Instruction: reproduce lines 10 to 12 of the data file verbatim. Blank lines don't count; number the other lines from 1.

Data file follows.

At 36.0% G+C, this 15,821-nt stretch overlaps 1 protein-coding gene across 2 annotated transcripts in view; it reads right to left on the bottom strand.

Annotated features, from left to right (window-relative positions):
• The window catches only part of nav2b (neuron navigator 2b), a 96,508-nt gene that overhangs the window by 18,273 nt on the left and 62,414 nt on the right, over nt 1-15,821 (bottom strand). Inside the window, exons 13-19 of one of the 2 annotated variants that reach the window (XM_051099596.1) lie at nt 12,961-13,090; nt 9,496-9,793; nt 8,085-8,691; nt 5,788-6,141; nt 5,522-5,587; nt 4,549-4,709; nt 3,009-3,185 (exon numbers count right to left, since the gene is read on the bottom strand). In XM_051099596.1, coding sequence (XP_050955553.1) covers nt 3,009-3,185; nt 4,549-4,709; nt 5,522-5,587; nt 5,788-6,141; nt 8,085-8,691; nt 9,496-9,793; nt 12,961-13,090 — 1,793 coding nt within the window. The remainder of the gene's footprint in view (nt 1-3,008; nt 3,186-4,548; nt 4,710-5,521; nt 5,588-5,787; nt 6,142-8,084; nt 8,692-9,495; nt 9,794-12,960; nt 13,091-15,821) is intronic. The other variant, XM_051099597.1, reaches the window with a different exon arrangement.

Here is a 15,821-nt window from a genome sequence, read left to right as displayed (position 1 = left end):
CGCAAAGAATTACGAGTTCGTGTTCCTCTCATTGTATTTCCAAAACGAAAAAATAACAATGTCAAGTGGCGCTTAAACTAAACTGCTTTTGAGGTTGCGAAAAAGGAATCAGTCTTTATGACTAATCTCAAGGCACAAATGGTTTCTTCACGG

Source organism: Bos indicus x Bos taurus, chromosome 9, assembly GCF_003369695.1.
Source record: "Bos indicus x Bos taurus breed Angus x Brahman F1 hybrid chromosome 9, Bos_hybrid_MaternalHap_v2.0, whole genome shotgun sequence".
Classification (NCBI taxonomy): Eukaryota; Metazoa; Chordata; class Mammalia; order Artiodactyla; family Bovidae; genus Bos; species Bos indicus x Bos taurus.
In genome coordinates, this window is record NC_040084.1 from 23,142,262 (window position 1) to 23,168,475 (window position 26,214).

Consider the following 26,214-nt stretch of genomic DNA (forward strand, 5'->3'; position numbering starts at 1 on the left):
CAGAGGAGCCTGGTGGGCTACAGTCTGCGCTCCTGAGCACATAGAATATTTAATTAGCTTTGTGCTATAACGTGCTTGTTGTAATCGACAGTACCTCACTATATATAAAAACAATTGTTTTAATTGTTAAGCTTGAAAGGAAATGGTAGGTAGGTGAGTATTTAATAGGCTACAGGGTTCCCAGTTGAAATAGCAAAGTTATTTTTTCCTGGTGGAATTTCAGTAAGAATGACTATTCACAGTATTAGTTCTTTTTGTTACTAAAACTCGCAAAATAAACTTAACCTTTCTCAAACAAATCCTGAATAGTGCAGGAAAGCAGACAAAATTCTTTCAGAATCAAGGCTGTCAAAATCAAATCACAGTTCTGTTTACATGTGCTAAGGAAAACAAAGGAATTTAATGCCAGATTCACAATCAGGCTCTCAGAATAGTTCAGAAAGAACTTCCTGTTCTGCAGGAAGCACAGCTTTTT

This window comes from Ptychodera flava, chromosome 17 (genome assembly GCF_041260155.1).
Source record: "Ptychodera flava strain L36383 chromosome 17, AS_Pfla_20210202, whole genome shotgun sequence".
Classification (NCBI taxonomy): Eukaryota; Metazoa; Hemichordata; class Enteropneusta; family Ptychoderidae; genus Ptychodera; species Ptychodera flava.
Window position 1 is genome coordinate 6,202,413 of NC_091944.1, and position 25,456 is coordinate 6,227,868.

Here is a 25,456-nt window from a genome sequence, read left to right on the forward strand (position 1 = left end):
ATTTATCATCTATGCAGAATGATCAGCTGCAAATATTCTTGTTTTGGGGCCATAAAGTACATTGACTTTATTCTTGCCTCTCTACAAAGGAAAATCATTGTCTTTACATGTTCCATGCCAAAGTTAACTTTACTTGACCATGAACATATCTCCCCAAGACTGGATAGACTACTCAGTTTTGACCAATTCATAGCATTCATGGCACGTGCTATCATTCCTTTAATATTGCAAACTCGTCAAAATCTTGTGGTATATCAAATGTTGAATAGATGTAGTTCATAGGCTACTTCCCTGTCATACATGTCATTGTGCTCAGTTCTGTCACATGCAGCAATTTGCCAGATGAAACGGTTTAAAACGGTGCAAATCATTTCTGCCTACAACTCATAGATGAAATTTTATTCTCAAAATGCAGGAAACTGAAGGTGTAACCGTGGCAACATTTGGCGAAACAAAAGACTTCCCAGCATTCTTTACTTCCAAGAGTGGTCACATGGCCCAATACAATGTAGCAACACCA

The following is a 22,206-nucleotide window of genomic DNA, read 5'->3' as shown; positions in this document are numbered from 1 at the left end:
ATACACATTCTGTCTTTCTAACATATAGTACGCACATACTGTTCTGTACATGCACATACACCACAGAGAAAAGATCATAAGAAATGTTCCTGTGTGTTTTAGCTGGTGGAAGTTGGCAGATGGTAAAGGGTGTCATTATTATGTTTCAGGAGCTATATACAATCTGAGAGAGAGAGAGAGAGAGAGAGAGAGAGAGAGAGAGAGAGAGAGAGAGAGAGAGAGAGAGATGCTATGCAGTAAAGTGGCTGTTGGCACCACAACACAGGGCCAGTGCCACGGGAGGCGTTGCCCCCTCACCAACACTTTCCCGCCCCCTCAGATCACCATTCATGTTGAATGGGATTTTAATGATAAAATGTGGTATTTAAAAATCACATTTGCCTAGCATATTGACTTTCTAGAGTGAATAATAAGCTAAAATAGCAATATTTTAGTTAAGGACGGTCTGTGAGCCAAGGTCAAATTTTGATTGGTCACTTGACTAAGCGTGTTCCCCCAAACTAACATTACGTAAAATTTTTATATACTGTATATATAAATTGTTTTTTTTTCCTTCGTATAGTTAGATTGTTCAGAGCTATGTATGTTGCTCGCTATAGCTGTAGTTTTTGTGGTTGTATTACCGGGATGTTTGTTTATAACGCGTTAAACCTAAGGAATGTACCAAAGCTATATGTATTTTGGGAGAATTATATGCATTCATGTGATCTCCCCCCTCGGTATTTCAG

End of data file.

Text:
Consider the following 26,214-nt stretch of genomic DNA (forward strand, 5'->3'; position numbering starts at 1 on the left):
CAGAGGAGCCTGGTGGGCTACAGTCTGCGCTCCTGAGCACATAGAATATTTAATTAGCTTTGTGCTATAACGTGCTTGTTGTAATCGACAGTACCTCACTATATATAAAAACAATTGTTTTAATTGTTAAGCTTGAAAGGAAATGGTAGGTAGGTGAGTATTTAATAGGCTACAGGGTTCCCAGTTGAAATAGCAAAGTTATTTTTTCCTGGTGGAATTTCAGTAAGAATGACTATTCACAGTATTAGTTCTTTTTGTTACTAAAACTCGCAAAATAAACTTAACCTTTCTCAAACAAATCCTGAATAGTGCAGGAAAGCAGACAAAATTCTTTCAGAATCAAGGCTGTCAAAATCAAATCACAGTTCTGTTTACATGTGCTAAGGAAAACAAAGGAATTTAATGCCAGATTCACAATCAGGCTCTCAGAATAGTTCAGAAAGAACTTCCTGTTCTGCAGGAAGCACAGCTTTTT

This window comes from Ptychodera flava, chromosome 17 (genome assembly GCF_041260155.1).